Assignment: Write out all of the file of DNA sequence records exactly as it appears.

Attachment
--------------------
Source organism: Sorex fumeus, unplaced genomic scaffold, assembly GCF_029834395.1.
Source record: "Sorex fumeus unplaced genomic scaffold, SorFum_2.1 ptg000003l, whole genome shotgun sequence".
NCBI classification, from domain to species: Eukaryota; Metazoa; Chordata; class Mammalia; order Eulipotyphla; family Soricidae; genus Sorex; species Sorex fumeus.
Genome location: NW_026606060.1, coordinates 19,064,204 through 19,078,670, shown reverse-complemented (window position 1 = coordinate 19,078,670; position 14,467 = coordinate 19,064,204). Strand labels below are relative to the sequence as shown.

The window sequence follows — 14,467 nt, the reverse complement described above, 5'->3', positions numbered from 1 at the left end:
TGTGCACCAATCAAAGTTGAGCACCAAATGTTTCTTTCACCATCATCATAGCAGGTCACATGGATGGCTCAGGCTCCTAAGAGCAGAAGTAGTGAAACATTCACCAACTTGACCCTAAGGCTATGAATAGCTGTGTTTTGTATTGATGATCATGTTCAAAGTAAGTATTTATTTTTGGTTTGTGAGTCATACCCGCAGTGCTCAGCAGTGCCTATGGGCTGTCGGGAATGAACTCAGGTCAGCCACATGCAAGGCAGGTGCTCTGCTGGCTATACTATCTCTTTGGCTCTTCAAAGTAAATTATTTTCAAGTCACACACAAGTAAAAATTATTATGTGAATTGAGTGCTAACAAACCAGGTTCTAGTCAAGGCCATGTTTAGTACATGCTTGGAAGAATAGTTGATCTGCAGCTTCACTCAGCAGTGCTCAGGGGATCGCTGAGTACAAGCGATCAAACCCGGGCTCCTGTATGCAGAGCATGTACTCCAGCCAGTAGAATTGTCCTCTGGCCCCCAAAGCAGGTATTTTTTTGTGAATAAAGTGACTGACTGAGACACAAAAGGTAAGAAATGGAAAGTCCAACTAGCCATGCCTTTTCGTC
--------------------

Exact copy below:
Source organism: Sorex fumeus, unplaced genomic scaffold, assembly GCF_029834395.1.
Source record: "Sorex fumeus unplaced genomic scaffold, SorFum_2.1 ptg000003l, whole genome shotgun sequence".
NCBI classification, from domain to species: Eukaryota; Metazoa; Chordata; class Mammalia; order Eulipotyphla; family Soricidae; genus Sorex; species Sorex fumeus.
Genome location: NW_026606060.1, coordinates 19,064,204 through 19,078,670, shown reverse-complemented (window position 1 = coordinate 19,078,670; position 14,467 = coordinate 19,064,204). Strand labels below are relative to the sequence as shown.

The window sequence follows — 14,467 nt, the reverse complement described above, 5'->3', positions numbered from 1 at the left end:
TGTGCACCAATCAAAGTTGAGCACCAAATGTTTCTTTCACCATCATCATAGCAGGTCACATGGATGGCTCAGGCTCCTAAGAGCAGAAGTAGTGAAACATTCACCAACTTGACCCTAAGGCTATGAATAGCTGTGTTTTGTATTGATGATCATGTTCAAAGTAAGTATTTATTTTTGGTTTGTGAGTCATACCCGCAGTGCTCAGCAGTGCCTATGGGCTGTCGGGAATGAACTCAGGTCAGCCACATGCAAGGCAGGTGCTCTGCTGGCTATACTATCTCTTTGGCTCTTCAAAGTAAATTATTTTCAAGTCACACACAAGTAAAAATTATTATGTGAATTGAGTGCTAACAAACCAGGTTCTAGTCAAGGCCATGTTTAGTACATGCTTGGAAGAATAGTTGATCTGCAGCTTCACTCAGCAGTGCTCAGGGGATCGCTGAGTACAAGCGATCAAACCCGGGCTCCTGTATGCAGAGCATGTACTCCAGCCAGTAGAATTGTCCTCTGGCCCCCAAAGCAGGTATTTTTTTGTGAATAAAGTGACTGACTGAGACACAAAAGGTAAGAAATGGAAAGTCCAACTAGCCATGCCTTTTCGTC